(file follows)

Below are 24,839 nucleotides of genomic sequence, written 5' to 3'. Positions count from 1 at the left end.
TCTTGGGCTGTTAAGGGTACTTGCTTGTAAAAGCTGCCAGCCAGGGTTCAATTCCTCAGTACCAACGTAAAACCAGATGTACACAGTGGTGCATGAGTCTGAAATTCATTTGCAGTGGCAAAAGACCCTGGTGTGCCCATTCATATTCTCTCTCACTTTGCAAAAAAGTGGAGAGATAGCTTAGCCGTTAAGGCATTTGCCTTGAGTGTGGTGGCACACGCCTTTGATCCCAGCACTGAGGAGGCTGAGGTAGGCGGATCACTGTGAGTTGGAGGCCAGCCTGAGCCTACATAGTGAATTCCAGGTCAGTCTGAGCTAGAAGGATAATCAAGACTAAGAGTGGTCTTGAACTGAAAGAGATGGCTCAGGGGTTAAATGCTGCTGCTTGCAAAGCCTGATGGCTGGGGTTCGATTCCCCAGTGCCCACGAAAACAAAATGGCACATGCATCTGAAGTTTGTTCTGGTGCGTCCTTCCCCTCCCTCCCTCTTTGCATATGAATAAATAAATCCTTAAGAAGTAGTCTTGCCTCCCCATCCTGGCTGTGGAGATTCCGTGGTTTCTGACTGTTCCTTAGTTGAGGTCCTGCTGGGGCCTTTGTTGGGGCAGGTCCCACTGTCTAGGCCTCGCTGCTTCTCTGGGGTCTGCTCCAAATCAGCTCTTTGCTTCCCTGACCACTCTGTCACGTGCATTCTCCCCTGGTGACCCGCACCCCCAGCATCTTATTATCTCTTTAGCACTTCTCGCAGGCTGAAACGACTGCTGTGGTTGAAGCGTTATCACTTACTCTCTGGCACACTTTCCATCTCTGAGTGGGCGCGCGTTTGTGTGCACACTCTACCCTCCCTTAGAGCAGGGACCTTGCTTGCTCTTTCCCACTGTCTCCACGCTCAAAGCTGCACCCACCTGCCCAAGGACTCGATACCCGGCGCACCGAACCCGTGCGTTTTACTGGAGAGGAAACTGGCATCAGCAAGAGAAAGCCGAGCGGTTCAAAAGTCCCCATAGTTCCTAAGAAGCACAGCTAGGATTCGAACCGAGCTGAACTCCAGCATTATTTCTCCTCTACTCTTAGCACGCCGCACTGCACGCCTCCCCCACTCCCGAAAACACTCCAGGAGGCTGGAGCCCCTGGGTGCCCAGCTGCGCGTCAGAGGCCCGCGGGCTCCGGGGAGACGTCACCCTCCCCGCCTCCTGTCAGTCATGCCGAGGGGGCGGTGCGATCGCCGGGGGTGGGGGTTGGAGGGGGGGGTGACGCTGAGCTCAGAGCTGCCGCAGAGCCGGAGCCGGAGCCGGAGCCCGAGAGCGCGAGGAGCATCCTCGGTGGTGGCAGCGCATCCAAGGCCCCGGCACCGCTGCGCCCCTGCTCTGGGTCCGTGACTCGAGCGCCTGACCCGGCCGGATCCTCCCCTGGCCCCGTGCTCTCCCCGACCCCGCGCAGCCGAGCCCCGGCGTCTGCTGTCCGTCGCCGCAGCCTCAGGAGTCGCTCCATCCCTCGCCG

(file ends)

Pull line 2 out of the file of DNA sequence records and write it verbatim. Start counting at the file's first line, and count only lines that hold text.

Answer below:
TCTTGGGCTGTTAAGGGTACTTGCTTGTAAAAGCTGCCAGCCAGGGTTCAATTCCTCAGTACCAACGTAAAACCAGATGTACACAGTGGTGCATGAGTCTGAAATTCATTTGCAGTGGCAAAAGACCCTGGTGTGCCCATTCATATTCTCTCTCACTTTGCAAAAAAGTGGAGAGATAGCTTAGCCGTTAAGGCATTTGCCTTGAGTGTGGTGGCACACGCCTTTGATCCCAGCACTGAGGAGGCTGAGGTAGGCGGATCACTGTGAGTTGGAGGCCAGCCTGAGCCTACATAGTGAATTCCAGGTCAGTCTGAGCTAGAAGGATAATCAAGACTAAGAGTGGTCTTGAACTGAAAGAGATGGCTCAGGGGTTAAATGCTGCTGCTTGCAAAGCCTGATGGCTGGGGTTCGATTCCCCAGTGCCCACGAAAACAAAATGGCACATGCATCTGAAGTTTGTTCTGGTGCGTCCTTCCCCTCCCTCCCTCTTTGCATATGAATAAATAAATCCTTAAGAAGTAGTCTTGCCTCCCCATCCTGGCTGTGGAGATTCCGTGGTTTCTGACTGTTCCTTAGTTGAGGTCCTGCTGGGGCCTTTGTTGGGGCAGGTCCCACTGTCTAGGCCTCGCTGCTTCTCTGGGGTCTGCTCCAAATCAGCTCTTTGCTTCCCTGACCACTCTGTCACGTGCATTCTCCCCTGGTGACCCGCACCCCCAGCATCTTATTATCTCTTTAGCACTTCTCGCAGGCTGAAACGACTGCTGTGGTTGAAGCGTTATCACTTACTCTCTGGCACACTTTCCATCTCTGAGTGGGCGCGCGTTTGTGTGCACACTCTACCCTCCCTTAGAGCAGGGACCTTGCTTGCTCTTTCCCACTGTCTCCACGCTCAAAGCTGCACCCACCTGCCCAAGGACTCGATACCCGGCGCACCGAACCCGTGCGTTTTACTGGAGAGGAAACTGGCATCAGCAAGAGAAAGCCGAGCGGTTCAAAAGTCCCCATAGTTCCTAAGAAGCACAGCTAGGATTCGAACCGAGCTGAACTCCAGCATTATTTCTCCTCTACTCTTAGCACGCCGCACTGCACGCCTCCCCCACTCCCGAAAACACTCCAGGAGGCTGGAGCCCCTGGGTGCCCAGCTGCGCGTCAGAGGCCCGCGGGCTCCGGGGAGACGTCACCCTCCCCGCCTCCTGTCAGTCATGCCGAGGGGGCGGTGCGATCGCCGGGGGTGGGGGTTGGAGGGGGGGGTGACGCTGAGCTCAGAGCTGCCGCAGAGCCGGAGCCGGAGCCGGAGCCCGAGAGCGCGAGGAGCATCCTCGGTGGTGGCAGCGCATCCAAGGCCCCGGCACCGCTGCGCCCCTGCTCTGGGTCCGTGACTCGAGCGCCTGACCCGGCCGGATCCTCCCCTGGCCCCGTGCTCTCCCCGACCCCGCGCAGCCGAGCCCCGGCGTCTGCTGTCCGTCGCCGCAGCCTCAGGAGTCGCTCCATCCCTCGCCG